Q: In this play, a group of actresses (and an actor or two) are working to put together a production of Shakespeare’s Henriad trilogy in the thick of World War II. Shakespeare’s text and stories resonate with the women in the play, and will also likely resonate with Stage West audiences seeing and hearing the production. As he continues to be one of the most produced playwrights in the world, what do you think it is about Shakespeare’s plays that continue to resonate and entertain today?
Laura Payne: Imagine a ten-year-old girl, sitting in front of the television set watching Henry V with Kenneth Branagh absolutely mesmerized. As a burgeoning theater kid, obsessed with the televised production of West End’s Cats, the Brandy Cinderella, and the 1955 Oklahoma!, my mother quickly recognized a pattern; so, in popped the VHS of the 1989 Henry V. This ten-year-old was hooked. I was entranced by the language, the drama, and the poetry. I could watch Henry woo the French Kate over and over again. I was fascinated with the character of “the boy,” and wanted to play him as soon as I could. My mother, seeing this intense reaction, then popped in the 1993 Much Ado About Nothing (also Branagh) and I was hooked again! I loved watching the comedic tricks, the love stories, and the witty language. I loved watching Emma Thompson quip, “a bird of my tongue is better than a beast of yours” as much as I had loved Branagh’s rousing “we few, we happy few, we band of brothers.” Soon after, I begged for a complete works of Shakespeare, mostly to have on the shelf and not yet read. But no fear, by age 13 I was reading them all. I attended a reading focused school and in fifth grade we started reading abridged versions of Shakespeare, beginning with Romeo and Juliet (“a rose by any other name would smell as sweet”) and (my favorite) Much Ado About Nothing. We even got the chance to perform Much Ado, and although I did not get to play my dream of Beatrice, I jumped in gladly to play the benevolent Prince Don Pedro. After that, we read a Shakespeare a year, it was Julius Caesar (“e tu, Brute”) in 6th grade, Henry V (again for me) in 7th, and The Merchant of Venice (“the quality of mercy is not strained”) in 8th. Not to mention by 18 I had read As You Like It, Twelfth Night, Macbeth, Hamlet, A Midsummer Night’s Dream, and Antony and Cleopatra. By 18, I had consumed almost a third of Shakespeare’s canon.
I start this way not to make any points about my reading prowess, most of these were read only after watching their film adaptations. But more to turn the question, “why does Shakespeare’s work resonate with audience all these years” back on myself. For why was a young girl who barely understood the language and the poetry (and let’s face it, most of the humor), so enthralled by this playwright?
First, story. Little Laura was simply obsessed with the stories. Whether comedy or dramas or histories, western literature has followed in Shakespeare’s footsteps when it comes to storytelling. Whether it’s the playboy turned king and hero (The Henriad), the antihero (Richard III), mistaken identities (Twelfth Night or As You Like It), or star-crossed lovers (Romeo and Juliet), these tropes and stories are familiar to us now. If acted well, you don’t even need to understand every word of Shakespeare to know where the story will go. It’s an intense feeling of familiarity without even realizing it, and I think that is part of what childhood me loved so much about these movies, and then subsequently the scripts themselves (once she got a bit older and could actually understand them). And I believe that’s why we love seeing Shakespeare still today. Not to mention, these stories are extremely adaptable and is it not such a joy to see them done in different ways!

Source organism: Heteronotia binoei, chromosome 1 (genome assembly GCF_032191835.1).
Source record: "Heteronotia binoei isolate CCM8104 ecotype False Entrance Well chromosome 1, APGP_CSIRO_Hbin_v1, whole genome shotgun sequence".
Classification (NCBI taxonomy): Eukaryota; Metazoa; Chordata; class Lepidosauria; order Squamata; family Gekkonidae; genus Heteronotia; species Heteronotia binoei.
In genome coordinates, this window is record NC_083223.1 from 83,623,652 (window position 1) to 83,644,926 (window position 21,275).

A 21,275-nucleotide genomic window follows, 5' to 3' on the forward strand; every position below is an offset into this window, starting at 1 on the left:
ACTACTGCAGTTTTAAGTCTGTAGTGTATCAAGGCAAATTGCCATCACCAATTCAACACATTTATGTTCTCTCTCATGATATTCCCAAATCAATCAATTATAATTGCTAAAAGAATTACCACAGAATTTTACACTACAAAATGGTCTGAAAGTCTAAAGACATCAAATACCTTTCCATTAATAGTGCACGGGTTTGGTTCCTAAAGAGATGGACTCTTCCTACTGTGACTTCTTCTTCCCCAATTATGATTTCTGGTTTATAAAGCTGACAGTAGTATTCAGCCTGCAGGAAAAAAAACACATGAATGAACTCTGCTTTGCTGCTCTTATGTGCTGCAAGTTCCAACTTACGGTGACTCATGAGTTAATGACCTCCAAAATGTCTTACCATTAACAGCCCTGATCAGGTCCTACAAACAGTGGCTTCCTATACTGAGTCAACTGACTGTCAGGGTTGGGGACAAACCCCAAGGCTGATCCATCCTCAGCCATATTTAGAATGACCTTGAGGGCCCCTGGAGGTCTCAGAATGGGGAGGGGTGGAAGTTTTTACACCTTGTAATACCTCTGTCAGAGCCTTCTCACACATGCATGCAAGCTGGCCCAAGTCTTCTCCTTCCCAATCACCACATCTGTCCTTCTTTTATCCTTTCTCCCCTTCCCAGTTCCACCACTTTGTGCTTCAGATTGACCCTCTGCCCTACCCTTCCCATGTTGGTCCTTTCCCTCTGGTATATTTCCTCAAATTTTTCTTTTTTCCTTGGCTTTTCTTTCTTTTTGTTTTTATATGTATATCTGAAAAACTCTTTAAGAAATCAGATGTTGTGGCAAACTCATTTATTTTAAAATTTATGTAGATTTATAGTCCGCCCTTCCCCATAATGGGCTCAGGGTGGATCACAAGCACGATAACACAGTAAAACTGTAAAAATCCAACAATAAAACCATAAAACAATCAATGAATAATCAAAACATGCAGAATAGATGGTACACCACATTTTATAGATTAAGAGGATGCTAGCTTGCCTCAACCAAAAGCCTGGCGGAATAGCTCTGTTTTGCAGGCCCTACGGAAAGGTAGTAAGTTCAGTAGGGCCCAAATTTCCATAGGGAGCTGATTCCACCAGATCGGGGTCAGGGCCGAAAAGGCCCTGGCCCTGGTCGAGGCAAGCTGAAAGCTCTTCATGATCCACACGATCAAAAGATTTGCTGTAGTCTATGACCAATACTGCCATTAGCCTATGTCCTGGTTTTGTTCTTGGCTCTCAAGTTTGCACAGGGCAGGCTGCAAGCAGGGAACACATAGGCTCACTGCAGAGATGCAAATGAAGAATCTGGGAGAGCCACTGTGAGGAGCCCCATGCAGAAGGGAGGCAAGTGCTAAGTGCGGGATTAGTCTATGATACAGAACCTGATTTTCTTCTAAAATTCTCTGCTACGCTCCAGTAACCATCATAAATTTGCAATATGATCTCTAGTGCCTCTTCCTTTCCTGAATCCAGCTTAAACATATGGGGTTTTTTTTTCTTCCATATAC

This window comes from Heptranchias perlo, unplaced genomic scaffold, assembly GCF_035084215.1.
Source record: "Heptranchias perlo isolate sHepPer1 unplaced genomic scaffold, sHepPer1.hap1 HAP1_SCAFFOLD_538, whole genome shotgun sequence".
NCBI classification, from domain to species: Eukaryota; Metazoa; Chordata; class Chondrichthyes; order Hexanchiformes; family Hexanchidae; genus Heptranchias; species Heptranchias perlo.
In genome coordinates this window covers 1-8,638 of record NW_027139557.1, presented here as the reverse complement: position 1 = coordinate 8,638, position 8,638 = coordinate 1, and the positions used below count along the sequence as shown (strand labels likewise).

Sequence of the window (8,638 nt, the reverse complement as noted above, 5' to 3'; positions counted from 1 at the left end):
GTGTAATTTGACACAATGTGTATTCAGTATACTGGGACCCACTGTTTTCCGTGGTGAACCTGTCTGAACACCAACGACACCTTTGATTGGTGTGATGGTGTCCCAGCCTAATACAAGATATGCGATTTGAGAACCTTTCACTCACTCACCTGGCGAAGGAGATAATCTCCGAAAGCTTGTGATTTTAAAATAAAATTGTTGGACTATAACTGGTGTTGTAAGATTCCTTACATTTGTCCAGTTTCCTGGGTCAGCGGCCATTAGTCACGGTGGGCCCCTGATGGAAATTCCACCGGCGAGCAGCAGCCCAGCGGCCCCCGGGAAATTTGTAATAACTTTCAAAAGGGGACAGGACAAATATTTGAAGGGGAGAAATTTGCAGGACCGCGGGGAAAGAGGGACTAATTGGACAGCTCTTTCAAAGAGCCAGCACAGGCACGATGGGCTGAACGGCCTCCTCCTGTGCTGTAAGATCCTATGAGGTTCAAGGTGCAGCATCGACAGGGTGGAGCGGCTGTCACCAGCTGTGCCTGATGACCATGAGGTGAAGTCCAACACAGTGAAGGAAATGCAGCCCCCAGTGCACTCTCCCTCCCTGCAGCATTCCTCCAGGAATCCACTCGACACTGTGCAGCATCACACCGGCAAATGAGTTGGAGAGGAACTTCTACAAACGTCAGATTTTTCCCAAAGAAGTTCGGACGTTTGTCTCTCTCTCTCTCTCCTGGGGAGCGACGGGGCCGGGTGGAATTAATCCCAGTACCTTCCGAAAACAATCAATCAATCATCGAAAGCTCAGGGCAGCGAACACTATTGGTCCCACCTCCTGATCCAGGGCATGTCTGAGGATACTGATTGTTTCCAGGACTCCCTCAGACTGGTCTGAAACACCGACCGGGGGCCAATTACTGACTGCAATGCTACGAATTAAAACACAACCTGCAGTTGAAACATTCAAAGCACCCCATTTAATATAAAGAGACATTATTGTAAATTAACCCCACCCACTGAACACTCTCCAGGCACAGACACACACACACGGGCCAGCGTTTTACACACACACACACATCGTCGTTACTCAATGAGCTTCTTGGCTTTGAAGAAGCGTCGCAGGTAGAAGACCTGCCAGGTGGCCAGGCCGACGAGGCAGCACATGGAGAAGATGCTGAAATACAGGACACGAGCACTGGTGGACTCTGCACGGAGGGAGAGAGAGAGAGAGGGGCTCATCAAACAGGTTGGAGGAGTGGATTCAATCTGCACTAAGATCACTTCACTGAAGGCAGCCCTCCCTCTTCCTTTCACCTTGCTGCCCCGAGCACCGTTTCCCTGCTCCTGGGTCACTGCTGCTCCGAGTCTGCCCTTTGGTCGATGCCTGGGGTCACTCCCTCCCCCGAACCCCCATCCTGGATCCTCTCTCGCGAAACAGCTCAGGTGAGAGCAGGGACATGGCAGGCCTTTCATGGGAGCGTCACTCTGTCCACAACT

And that gets me to my second reason why we all love Shakespeare so much, the language. Even if I couldn’t quite understand every word, I understood the feeling. Great poetry is not about word for word understanding, it is about what the words evoke. In some ways, Shakespeare’s plays perform like fairy tales, with heightened language that makes everything seem more beautiful, more important, or more hilarious. Even after saying the St. Crispin’s day speech every day in rehearsal, I still get chills reciting, “then he will strip his sleeve and show his scar and say, these wounds I had on Crispin’s Day.” Try saying this line for example and take note of how many s-sounds are in it. A quick google search and you’ll see this is called sibilance, and sibilance is often used to create a drawing in or immersive response for the listener. I mean, call that genius. To use sibilance during a speech wherein a King is inspiring his men to not fear battle. And this kind of language and poetry is in so much of Shakespeare’s work! It’s why when writing this I can think of a line from every play I have mentioned. It’s why we keep coming back, to watch the fairy tales. Not just the stories themselves but also the way in which they are told.
The Shakespeare nerd in me could go on and on and write speeches and speeches about why these plays are still produced. But I’ll end here. Take a moment to think of your favorite Shakespeare line, and if you don’t have one, just flip through that old Complete Works by William Shakespeare that you probably have on your bookshelf, and I bet you’ll find one you like pretty quickly.